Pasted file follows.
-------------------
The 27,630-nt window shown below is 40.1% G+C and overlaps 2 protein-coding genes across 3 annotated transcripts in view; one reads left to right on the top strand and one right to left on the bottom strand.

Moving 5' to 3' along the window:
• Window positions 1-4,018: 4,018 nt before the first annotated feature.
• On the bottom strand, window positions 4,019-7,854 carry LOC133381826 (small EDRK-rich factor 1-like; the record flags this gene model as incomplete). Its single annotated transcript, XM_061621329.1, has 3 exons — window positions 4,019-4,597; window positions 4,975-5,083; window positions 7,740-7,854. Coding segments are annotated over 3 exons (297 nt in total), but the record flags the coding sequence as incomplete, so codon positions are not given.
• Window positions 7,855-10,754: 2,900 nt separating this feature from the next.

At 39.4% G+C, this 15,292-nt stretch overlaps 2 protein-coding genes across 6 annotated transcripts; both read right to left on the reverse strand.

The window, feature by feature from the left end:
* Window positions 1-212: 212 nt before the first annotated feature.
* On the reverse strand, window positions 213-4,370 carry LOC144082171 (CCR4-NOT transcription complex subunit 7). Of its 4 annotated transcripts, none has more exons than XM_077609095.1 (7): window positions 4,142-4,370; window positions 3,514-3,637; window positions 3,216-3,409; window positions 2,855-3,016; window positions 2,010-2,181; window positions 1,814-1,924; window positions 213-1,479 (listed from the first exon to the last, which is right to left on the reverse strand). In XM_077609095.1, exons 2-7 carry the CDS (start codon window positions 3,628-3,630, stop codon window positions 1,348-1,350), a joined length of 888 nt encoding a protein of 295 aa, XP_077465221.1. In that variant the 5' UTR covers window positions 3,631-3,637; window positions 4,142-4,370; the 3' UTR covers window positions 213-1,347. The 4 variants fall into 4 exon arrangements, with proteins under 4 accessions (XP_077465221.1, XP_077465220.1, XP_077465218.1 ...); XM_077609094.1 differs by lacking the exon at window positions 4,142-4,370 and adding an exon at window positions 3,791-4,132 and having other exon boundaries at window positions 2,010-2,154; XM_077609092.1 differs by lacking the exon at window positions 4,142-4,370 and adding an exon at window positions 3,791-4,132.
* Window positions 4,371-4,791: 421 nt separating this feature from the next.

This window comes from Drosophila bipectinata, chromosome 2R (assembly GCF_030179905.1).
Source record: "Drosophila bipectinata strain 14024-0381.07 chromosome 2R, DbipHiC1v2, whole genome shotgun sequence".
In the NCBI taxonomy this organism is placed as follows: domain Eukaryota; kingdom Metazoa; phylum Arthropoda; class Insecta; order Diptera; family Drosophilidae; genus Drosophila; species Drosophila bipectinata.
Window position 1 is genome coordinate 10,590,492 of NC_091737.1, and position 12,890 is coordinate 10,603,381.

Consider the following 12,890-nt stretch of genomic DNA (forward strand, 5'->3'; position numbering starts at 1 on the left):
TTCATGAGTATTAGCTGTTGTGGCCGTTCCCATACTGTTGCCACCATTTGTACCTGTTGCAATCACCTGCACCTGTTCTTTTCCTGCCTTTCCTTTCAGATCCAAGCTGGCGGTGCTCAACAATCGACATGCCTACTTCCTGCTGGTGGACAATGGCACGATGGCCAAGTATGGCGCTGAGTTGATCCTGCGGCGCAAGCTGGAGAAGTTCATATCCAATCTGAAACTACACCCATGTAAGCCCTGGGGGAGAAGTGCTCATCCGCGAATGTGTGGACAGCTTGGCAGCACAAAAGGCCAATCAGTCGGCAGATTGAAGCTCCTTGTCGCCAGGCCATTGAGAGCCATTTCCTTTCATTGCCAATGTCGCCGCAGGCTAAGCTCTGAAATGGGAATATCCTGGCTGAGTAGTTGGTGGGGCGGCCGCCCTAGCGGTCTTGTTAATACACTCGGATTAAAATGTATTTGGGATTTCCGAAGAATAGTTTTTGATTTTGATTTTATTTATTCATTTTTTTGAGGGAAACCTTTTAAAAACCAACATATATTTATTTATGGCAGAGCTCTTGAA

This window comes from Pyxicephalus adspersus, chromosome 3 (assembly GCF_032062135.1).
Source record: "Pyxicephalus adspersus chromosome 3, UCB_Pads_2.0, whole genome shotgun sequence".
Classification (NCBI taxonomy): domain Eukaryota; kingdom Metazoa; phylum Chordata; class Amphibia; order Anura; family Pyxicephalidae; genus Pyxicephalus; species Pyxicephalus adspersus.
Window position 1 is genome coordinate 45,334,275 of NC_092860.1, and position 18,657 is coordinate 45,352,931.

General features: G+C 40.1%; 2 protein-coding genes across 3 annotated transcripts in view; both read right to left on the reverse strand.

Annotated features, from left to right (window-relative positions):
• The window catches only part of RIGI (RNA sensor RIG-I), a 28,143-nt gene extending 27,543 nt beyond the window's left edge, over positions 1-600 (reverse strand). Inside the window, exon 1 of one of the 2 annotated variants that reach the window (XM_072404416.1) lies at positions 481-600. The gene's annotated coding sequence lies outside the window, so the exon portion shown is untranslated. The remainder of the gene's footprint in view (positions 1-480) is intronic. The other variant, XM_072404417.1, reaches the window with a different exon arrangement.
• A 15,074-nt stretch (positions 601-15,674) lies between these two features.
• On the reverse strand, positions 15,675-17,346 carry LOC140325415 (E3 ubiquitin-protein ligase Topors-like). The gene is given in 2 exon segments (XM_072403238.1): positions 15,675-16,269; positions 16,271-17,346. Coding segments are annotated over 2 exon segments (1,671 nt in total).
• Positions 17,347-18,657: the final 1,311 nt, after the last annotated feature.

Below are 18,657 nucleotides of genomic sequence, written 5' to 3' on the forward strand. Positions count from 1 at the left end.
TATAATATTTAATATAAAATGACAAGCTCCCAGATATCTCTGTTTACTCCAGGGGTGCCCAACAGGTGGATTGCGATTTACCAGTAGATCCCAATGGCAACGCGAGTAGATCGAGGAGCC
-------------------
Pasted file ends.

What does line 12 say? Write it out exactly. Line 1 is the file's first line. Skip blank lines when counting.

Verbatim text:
Source record: "Drosophila bipectinata strain 14024-0381.07 chromosome 2R, DbipHiC1v2, whole genome shotgun sequence".